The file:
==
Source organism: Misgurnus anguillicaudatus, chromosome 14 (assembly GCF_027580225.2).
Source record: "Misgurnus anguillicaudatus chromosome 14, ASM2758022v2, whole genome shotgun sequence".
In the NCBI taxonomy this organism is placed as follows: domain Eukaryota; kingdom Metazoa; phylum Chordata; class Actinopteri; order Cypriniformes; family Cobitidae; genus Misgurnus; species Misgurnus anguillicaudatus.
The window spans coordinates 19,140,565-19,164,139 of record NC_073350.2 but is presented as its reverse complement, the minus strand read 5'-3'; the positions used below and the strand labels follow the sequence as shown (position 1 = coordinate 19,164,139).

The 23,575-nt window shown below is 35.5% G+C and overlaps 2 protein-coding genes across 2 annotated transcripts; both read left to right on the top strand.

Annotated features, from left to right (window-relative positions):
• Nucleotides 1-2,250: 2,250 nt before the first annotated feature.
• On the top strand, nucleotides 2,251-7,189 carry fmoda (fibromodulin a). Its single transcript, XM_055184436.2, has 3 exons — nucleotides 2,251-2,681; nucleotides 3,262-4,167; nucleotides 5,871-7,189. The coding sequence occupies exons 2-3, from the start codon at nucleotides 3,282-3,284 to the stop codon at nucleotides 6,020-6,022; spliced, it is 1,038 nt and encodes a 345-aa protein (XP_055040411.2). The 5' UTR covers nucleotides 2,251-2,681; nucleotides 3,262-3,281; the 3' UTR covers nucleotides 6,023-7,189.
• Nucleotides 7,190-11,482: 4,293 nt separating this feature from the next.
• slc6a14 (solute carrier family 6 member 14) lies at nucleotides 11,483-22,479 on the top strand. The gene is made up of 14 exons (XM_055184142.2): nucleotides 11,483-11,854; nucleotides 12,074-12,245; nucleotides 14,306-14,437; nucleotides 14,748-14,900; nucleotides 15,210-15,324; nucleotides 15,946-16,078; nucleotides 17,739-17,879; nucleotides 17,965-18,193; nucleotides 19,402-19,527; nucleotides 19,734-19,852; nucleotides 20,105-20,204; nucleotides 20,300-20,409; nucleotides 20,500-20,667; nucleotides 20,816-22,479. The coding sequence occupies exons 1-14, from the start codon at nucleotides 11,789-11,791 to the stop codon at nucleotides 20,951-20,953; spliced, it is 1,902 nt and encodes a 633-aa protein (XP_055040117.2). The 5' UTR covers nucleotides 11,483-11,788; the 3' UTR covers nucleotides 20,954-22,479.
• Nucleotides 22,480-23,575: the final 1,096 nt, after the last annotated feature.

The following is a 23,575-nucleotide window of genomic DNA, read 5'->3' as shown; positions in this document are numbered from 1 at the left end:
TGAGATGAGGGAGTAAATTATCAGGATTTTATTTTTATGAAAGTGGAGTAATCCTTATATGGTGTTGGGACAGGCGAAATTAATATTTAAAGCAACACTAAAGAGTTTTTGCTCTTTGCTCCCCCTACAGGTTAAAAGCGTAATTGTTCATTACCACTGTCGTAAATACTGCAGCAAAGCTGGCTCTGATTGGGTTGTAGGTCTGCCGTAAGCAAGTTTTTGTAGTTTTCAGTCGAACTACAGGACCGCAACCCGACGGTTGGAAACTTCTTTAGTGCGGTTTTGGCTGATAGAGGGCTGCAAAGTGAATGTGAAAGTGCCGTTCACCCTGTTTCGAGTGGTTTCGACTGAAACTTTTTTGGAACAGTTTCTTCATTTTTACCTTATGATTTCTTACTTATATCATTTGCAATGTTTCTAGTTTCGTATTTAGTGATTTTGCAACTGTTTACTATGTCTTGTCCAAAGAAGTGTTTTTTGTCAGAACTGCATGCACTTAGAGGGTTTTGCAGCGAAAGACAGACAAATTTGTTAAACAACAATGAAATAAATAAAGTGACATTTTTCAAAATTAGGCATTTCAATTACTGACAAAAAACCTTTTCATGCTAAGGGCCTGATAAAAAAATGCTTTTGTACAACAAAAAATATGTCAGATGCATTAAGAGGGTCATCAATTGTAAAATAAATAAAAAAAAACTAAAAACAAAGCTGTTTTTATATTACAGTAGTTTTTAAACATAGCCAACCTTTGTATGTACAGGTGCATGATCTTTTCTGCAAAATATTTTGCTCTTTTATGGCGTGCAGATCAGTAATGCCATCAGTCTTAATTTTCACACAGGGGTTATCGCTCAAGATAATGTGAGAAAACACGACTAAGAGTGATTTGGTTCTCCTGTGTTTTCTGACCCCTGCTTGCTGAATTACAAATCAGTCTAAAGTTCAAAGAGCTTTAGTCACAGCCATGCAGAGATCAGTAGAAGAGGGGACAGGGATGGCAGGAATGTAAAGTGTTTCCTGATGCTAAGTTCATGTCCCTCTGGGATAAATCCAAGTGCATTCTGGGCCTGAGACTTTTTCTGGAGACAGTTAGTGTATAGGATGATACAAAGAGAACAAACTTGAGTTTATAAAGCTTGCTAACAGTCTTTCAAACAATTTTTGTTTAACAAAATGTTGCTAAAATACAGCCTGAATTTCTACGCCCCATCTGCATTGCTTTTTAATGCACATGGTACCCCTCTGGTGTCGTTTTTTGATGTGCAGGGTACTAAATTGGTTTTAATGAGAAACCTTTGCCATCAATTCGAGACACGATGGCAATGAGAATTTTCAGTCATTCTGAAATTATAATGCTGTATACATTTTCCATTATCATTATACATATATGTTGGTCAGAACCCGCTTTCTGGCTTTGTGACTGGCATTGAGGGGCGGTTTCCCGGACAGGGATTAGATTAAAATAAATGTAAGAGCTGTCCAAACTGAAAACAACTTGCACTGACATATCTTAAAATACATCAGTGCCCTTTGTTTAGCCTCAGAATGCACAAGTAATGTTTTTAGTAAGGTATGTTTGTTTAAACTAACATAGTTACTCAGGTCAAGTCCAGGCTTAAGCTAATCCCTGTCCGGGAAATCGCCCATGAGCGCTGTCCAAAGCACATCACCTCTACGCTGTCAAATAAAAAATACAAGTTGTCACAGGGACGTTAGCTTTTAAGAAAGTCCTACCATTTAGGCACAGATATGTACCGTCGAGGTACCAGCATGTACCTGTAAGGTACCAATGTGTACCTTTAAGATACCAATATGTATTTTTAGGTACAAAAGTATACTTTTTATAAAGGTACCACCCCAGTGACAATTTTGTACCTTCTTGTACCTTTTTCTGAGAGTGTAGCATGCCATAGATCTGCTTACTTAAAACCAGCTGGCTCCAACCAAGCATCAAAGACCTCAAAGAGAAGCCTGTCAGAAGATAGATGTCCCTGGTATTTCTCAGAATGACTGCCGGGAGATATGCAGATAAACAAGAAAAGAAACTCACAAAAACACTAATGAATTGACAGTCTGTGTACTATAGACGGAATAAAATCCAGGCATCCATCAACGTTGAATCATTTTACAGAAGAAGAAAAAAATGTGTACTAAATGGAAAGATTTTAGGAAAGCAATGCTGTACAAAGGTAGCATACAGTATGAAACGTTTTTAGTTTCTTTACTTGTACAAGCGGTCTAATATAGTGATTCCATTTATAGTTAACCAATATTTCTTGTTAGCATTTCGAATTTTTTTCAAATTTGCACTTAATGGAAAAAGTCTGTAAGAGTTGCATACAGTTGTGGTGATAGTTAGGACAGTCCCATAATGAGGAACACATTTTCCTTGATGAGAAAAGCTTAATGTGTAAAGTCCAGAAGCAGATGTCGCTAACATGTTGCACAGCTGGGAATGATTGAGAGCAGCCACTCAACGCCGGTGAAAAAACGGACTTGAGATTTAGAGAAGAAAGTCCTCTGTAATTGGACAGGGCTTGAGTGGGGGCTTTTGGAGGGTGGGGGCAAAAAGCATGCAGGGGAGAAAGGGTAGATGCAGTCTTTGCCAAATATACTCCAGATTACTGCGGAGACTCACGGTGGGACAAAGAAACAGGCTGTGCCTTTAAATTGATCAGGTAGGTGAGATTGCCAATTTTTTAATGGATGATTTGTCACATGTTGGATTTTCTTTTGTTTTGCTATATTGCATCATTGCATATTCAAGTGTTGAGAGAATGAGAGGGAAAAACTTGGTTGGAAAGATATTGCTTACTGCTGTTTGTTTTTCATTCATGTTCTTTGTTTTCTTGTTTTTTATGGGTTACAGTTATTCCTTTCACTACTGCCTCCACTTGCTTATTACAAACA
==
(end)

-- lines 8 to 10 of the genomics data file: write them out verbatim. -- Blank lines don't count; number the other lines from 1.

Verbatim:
• On the top strand, nucleotides 2,251-7,189 carry fmoda (fibromodulin a). Its single transcript, XM_055184436.2, has 3 exons — nucleotides 2,251-2,681; nucleotides 3,262-4,167; nucleotides 5,871-7,189. The coding sequence occupies exons 2-3, from the start codon at nucleotides 3,282-3,284 to the stop codon at nucleotides 6,020-6,022; spliced, it is 1,038 nt and encodes a 345-aa protein (XP_055040411.2). The 5' UTR covers nucleotides 2,251-2,681; nucleotides 3,262-3,281; the 3' UTR covers nucleotides 6,023-7,189.
• Nucleotides 7,190-11,482: 4,293 nt separating this feature from the next.
• slc6a14 (solute carrier family 6 member 14) lies at nucleotides 11,483-22,479 on the top strand. The gene is made up of 14 exons (XM_055184142.2): nucleotides 11,483-11,854; nucleotides 12,074-12,245; nucleotides 14,306-14,437; nucleotides 14,748-14,900; nucleotides 15,210-15,324; nucleotides 15,946-16,078; nucleotides 17,739-17,879; nucleotides 17,965-18,193; nucleotides 19,402-19,527; nucleotides 19,734-19,852; nucleotides 20,105-20,204; nucleotides 20,300-20,409; nucleotides 20,500-20,667; nucleotides 20,816-22,479. The coding sequence occupies exons 1-14, from the start codon at nucleotides 11,789-11,791 to the stop codon at nucleotides 20,951-20,953; spliced, it is 1,902 nt and encodes a 633-aa protein (XP_055040117.2). The 5' UTR covers nucleotides 11,483-11,788; the 3' UTR covers nucleotides 20,954-22,479.